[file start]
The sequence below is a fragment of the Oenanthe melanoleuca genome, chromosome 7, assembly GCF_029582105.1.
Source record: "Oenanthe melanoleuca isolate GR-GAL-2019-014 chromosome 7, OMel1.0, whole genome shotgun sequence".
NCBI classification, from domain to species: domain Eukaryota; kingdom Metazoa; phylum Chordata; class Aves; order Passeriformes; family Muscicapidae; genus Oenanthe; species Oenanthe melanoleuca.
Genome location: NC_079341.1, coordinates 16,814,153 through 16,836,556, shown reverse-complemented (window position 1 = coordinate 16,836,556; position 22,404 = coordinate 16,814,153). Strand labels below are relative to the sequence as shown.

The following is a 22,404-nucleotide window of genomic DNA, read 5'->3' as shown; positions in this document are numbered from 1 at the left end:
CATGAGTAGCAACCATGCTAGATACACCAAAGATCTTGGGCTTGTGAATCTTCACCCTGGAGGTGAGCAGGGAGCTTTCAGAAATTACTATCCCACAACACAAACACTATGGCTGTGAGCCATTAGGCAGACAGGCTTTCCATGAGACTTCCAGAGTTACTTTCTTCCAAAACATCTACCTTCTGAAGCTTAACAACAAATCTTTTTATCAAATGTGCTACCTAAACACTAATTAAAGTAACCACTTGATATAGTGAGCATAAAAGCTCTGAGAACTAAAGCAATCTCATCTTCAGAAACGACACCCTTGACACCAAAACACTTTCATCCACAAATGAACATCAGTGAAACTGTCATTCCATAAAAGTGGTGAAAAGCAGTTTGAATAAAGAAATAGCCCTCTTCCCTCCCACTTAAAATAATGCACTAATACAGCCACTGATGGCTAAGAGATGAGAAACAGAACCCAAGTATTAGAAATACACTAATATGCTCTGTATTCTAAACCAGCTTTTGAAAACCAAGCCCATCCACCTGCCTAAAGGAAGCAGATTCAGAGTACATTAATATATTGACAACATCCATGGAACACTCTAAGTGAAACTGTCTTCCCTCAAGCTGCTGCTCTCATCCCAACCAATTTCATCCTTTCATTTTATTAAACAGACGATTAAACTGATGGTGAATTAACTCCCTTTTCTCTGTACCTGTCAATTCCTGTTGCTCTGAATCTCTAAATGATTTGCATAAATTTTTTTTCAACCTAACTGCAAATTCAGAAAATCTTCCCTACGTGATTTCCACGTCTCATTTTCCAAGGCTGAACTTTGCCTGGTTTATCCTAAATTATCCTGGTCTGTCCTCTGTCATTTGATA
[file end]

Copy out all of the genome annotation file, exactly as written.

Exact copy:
The sequence below is a fragment of the Oenanthe melanoleuca genome, chromosome 7, assembly GCF_029582105.1.
Source record: "Oenanthe melanoleuca isolate GR-GAL-2019-014 chromosome 7, OMel1.0, whole genome shotgun sequence".
NCBI classification, from domain to species: domain Eukaryota; kingdom Metazoa; phylum Chordata; class Aves; order Passeriformes; family Muscicapidae; genus Oenanthe; species Oenanthe melanoleuca.
Genome location: NC_079341.1, coordinates 16,814,153 through 16,836,556, shown reverse-complemented (window position 1 = coordinate 16,836,556; position 22,404 = coordinate 16,814,153). Strand labels below are relative to the sequence as shown.

The following is a 22,404-nucleotide window of genomic DNA, read 5'->3' as shown; positions in this document are numbered from 1 at the left end:
CATGAGTAGCAACCATGCTAGATACACCAAAGATCTTGGGCTTGTGAATCTTCACCCTGGAGGTGAGCAGGGAGCTTTCAGAAATTACTATCCCACAACACAAACACTATGGCTGTGAGCCATTAGGCAGACAGGCTTTCCATGAGACTTCCAGAGTTACTTTCTTCCAAAACATCTACCTTCTGAAGCTTAACAACAAATCTTTTTATCAAATGTGCTACCTAAACACTAATTAAAGTAACCACTTGATATAGTGAGCATAAAAGCTCTGAGAACTAAAGCAATCTCATCTTCAGAAACGACACCCTTGACACCAAAACACTTTCATCCACAAATGAACATCAGTGAAACTGTCATTCCATAAAAGTGGTGAAAAGCAGTTTGAATAAAGAAATAGCCCTCTTCCCTCCCACTTAAAATAATGCACTAATACAGCCACTGATGGCTAAGAGATGAGAAACAGAACCCAAGTATTAGAAATACACTAATATGCTCTGTATTCTAAACCAGCTTTTGAAAACCAAGCCCATCCACCTGCCTAAAGGAAGCAGATTCAGAGTACATTAATATATTGACAACATCCATGGAACACTCTAAGTGAAACTGTCTTCCCTCAAGCTGCTGCTCTCATCCCAACCAATTTCATCCTTTCATTTTATTAAACAGACGATTAAACTGATGGTGAATTAACTCCCTTTTCTCTGTACCTGTCAATTCCTGTTGCTCTGAATCTCTAAATGATTTGCATAAATTTTTTTTCAACCTAACTGCAAATTCAGAAAATCTTCCCTACGTGATTTCCACGTCTCATTTTCCAAGGCTGAACTTTGCCTGGTTTATCCTAAATTATCCTGGTCTGTCCTCTGTCATTTGATA